The Irish woman Michaella McCollum Connolly

IRISH WOMAN MICHAELLA McCollum Connolly and British citizen Melissa Reid will be formally charged with drug trafficking offences, company registration seychelles following yesterday’s appearance at the office of the public prosecutor in the province of Callao.

The pair, who are accused of attempting to smuggle 11 kgs of cocaine out of Lima, could face between 15 and 18 years in jail.

In a statement, prosecutors said they had gathered sufficient evidence to suspect the alleged responsibility of the 20-year-old Dungannon native and her 20-year-old friend from Glasgow. Both women were detained at Jorge Chavez airport in the capital city as they were about to board a flight to Spain.

According to BBC News, the two women intend to plead ‘not guilty’ to the charges, hong kong event photoclaiming they were forced to carry the drugs by an armed gang which they came in contact with while working in bars on the island of Ibiza earlier this summer.

The pleas will be entered at Callao’s Justice Building, where the women remain. They are due to hear the charges against them before being transferred to a women’s prison later this week.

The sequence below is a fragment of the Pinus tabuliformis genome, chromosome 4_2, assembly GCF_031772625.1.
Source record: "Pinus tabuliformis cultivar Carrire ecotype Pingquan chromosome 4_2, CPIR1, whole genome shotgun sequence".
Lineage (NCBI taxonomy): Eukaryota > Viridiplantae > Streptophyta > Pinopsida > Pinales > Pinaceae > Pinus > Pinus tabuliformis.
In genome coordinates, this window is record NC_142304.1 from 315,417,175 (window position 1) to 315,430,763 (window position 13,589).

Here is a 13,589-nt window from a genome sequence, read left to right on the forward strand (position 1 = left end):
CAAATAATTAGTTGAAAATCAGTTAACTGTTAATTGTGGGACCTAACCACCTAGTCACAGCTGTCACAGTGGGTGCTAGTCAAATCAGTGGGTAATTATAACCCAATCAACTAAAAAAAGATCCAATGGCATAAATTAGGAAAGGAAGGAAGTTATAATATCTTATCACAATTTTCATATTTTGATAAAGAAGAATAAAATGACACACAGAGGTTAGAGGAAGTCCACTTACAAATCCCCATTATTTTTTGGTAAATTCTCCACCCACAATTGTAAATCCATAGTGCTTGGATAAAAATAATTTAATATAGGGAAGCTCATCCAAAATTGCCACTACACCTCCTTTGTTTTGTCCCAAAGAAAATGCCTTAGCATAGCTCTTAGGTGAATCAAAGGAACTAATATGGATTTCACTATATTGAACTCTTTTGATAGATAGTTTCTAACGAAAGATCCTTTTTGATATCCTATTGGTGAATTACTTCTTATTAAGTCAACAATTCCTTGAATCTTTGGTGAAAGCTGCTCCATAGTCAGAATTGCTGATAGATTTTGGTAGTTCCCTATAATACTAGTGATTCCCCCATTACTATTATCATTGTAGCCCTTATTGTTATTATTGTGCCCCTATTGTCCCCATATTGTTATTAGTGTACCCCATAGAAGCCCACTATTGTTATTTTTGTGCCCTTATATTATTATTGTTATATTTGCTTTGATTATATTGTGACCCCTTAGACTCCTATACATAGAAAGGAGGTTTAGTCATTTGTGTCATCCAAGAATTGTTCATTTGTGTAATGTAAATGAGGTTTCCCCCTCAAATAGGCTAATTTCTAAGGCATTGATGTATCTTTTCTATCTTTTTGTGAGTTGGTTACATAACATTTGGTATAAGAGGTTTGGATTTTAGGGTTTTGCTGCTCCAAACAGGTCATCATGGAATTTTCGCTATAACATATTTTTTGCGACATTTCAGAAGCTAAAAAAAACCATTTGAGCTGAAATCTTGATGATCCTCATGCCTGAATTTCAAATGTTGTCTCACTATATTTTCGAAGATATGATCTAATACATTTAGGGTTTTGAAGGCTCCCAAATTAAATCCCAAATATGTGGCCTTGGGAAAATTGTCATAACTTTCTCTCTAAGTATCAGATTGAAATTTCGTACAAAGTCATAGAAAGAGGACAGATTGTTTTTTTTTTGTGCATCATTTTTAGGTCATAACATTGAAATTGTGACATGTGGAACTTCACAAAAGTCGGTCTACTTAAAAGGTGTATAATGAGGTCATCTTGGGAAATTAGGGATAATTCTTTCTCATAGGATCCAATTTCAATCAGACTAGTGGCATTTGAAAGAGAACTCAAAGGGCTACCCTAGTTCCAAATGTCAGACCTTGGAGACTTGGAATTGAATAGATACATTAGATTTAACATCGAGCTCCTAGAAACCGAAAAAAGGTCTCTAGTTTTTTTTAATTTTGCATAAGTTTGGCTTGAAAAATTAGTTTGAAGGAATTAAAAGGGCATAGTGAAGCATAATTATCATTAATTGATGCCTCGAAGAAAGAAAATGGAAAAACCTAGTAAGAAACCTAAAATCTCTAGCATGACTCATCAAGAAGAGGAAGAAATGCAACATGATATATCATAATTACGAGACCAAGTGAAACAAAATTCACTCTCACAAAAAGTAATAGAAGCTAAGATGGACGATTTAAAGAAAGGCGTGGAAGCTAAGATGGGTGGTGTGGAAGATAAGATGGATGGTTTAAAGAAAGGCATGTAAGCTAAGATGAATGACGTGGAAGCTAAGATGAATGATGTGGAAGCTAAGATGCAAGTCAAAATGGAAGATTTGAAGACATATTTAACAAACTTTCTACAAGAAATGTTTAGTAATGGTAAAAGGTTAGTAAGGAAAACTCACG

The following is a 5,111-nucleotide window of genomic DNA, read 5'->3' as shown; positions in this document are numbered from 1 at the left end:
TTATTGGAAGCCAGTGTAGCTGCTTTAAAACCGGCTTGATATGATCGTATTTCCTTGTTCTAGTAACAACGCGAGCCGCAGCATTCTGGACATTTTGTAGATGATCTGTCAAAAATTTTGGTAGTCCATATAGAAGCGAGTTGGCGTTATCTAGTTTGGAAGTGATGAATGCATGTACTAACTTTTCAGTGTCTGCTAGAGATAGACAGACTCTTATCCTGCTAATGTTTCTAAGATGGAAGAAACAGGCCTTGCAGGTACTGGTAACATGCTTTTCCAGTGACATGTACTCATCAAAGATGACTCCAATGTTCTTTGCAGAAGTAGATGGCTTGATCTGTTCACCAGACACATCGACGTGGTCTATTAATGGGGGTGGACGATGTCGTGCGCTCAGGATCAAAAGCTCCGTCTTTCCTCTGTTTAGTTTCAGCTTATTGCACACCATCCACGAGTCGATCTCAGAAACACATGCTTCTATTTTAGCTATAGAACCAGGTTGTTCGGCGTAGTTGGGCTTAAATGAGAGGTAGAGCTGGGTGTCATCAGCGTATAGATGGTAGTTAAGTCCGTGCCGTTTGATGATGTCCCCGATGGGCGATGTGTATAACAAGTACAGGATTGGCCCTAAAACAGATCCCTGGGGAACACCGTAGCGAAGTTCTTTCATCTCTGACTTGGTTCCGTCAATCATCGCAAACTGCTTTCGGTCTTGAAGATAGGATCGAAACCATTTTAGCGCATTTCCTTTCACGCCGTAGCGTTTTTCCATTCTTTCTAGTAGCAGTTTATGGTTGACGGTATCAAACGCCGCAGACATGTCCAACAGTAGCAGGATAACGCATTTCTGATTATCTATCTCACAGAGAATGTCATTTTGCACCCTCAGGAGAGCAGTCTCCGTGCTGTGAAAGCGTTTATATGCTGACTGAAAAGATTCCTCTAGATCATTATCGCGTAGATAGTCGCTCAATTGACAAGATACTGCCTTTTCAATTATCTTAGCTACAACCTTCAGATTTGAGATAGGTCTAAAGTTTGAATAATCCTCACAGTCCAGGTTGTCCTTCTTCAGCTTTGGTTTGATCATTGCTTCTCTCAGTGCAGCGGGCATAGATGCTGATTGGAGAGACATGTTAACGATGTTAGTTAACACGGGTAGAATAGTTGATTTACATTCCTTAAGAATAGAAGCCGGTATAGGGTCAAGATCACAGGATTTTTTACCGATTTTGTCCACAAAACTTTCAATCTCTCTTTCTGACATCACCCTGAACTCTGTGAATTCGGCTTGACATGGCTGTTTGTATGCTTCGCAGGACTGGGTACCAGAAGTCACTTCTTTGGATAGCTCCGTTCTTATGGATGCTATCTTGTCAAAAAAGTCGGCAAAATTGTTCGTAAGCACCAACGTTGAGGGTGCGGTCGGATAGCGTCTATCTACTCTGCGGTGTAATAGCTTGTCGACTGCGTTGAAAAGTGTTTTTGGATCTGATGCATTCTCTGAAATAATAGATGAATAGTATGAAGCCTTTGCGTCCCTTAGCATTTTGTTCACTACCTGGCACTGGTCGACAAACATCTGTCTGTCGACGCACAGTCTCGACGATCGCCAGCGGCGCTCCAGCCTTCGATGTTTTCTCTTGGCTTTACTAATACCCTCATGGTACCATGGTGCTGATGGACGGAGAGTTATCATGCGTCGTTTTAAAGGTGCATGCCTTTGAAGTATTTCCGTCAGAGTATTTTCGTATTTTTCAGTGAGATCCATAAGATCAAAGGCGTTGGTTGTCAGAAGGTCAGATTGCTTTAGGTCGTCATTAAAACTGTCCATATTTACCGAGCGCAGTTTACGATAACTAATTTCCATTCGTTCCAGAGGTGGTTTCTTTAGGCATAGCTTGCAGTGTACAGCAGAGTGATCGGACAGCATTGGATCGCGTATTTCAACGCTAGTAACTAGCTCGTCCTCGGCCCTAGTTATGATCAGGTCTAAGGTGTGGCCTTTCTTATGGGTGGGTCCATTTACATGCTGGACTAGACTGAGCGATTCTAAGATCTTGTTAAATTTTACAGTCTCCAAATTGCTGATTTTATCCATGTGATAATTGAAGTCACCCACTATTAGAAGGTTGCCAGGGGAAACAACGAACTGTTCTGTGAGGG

McCollum Connolly’s lawyer Peter Madden told reporters about the “grim” conditions in the girls’ current holding cell which they share with two other women.

“They haven’t got anything to eat today Bo Ying Compound Eu Yan Sang, he said. “They haven’t been offered any food. To me, that is unacceptable…They are expected to lie on the floor on some sponge-type bed, which is just not acceptable. There are no blankets. It is not clean. The most important thing is that they haven’t actually been offered any food today and it didn’t look like they were going to be.”

No date has been set for a trial and they could face months – even years – in the Peruvian prison.

Local media, citing police sources, have claimed that the women were used by drug trafficking ring in Lima that likes to use British citizens as mules.

McCollum Connolly and Reid underwent medical exams before the court hearing yesterday.

Taking into account the safety problems

Questions have been raised about the risk posed to the central Hawke's Bay town of Waipawa if the proposed Ruataniwha water storage dam breaks in a major earthquake silk ribbon embroidery.